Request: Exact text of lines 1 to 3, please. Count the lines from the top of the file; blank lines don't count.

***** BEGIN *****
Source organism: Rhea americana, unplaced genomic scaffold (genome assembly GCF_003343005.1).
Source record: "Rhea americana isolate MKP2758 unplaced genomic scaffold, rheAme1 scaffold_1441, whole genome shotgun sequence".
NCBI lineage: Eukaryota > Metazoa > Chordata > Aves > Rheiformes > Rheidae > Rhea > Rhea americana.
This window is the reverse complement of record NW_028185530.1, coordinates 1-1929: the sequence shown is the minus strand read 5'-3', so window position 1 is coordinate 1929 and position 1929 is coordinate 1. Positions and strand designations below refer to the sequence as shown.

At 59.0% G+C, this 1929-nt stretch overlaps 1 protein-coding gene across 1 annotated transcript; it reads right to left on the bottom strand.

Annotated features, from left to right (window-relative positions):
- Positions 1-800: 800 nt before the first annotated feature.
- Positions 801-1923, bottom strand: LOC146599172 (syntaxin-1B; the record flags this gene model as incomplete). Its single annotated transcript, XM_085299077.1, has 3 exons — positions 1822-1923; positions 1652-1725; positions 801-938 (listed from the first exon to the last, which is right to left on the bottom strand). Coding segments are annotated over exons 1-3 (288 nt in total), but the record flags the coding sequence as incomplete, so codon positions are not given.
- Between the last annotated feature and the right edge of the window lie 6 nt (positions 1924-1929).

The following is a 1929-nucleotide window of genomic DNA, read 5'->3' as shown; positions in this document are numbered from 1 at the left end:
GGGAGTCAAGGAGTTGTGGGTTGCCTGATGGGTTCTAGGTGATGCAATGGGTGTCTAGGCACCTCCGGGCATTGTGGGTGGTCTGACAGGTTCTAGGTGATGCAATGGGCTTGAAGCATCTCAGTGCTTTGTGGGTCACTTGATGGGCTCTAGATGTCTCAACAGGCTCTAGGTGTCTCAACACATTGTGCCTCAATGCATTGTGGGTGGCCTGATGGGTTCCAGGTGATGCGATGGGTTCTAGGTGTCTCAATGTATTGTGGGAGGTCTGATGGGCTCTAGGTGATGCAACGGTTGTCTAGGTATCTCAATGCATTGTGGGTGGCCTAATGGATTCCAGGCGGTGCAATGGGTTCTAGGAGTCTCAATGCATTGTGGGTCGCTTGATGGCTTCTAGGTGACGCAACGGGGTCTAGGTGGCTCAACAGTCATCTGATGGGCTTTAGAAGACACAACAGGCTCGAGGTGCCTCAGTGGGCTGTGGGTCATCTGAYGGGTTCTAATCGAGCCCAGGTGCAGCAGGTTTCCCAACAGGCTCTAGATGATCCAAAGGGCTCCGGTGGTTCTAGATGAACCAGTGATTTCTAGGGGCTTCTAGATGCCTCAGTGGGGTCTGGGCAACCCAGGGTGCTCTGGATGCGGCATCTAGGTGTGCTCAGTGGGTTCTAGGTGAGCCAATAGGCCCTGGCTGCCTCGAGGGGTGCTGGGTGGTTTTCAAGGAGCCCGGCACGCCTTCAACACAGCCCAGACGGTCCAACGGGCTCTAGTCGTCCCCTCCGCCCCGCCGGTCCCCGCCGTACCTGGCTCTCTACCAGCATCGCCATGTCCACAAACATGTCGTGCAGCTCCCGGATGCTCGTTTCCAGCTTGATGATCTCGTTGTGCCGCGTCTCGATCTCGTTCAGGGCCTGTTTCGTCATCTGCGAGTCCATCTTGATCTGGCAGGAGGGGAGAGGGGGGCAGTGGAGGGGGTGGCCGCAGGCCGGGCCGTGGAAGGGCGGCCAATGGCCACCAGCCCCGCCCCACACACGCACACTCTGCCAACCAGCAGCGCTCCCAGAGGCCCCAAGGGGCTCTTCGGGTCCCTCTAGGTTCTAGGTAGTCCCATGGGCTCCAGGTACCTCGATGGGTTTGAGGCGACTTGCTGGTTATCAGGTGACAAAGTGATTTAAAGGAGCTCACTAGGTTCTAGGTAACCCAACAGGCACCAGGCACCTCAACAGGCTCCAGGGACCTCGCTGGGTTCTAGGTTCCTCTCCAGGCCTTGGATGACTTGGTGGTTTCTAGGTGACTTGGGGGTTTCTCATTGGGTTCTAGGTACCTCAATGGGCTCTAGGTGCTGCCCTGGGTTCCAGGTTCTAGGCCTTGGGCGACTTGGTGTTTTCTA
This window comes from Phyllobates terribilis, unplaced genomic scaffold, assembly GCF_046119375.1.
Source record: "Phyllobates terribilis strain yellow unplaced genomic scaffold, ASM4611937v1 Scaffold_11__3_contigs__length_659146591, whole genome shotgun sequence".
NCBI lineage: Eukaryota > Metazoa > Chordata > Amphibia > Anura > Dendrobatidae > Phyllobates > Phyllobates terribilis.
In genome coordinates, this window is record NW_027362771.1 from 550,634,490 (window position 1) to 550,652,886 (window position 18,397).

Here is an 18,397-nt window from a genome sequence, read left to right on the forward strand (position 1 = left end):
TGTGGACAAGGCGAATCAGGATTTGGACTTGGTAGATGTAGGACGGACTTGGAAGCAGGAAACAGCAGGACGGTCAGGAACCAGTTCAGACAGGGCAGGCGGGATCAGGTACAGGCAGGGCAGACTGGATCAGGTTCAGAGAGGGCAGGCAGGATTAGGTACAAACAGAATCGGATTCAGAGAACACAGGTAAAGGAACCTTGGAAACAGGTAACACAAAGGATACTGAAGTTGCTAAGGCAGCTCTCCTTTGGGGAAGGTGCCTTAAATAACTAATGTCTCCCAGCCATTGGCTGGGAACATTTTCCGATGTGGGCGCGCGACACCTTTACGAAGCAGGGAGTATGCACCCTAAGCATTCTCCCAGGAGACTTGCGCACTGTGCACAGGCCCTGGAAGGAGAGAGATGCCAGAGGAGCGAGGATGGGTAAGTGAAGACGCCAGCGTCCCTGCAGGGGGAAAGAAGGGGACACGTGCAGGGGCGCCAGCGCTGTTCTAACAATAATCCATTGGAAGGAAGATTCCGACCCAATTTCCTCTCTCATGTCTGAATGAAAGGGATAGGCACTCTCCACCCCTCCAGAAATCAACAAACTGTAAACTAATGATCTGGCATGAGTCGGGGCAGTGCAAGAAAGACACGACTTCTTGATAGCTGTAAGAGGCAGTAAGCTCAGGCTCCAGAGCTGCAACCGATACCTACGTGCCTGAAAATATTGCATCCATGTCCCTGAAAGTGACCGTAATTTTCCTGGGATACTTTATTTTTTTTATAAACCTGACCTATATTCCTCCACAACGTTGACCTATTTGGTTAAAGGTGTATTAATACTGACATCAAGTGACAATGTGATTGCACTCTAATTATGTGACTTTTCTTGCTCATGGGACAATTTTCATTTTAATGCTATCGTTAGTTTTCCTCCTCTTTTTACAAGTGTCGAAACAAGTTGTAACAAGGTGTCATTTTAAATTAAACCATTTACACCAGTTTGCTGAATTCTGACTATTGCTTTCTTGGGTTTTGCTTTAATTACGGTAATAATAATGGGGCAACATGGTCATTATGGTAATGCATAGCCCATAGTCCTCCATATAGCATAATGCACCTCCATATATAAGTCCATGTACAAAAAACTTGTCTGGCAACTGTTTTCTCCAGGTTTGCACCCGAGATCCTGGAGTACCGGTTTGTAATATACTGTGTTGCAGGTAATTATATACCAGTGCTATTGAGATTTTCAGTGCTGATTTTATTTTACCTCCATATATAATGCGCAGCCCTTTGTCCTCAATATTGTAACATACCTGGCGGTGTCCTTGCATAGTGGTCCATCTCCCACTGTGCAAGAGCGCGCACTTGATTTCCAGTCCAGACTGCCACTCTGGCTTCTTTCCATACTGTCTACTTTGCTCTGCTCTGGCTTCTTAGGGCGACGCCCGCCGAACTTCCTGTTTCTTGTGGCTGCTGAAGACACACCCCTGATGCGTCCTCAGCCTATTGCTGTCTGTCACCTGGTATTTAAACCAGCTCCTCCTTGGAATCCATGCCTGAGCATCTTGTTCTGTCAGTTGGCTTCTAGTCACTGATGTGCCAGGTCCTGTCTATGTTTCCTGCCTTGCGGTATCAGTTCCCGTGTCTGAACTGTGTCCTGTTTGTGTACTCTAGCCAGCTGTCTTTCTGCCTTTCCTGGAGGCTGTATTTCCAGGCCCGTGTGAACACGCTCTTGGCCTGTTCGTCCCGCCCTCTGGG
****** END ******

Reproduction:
Source organism: Rhea americana, unplaced genomic scaffold (genome assembly GCF_003343005.1).
Source record: "Rhea americana isolate MKP2758 unplaced genomic scaffold, rheAme1 scaffold_1441, whole genome shotgun sequence".
NCBI lineage: Eukaryota > Metazoa > Chordata > Aves > Rheiformes > Rheidae > Rhea > Rhea americana.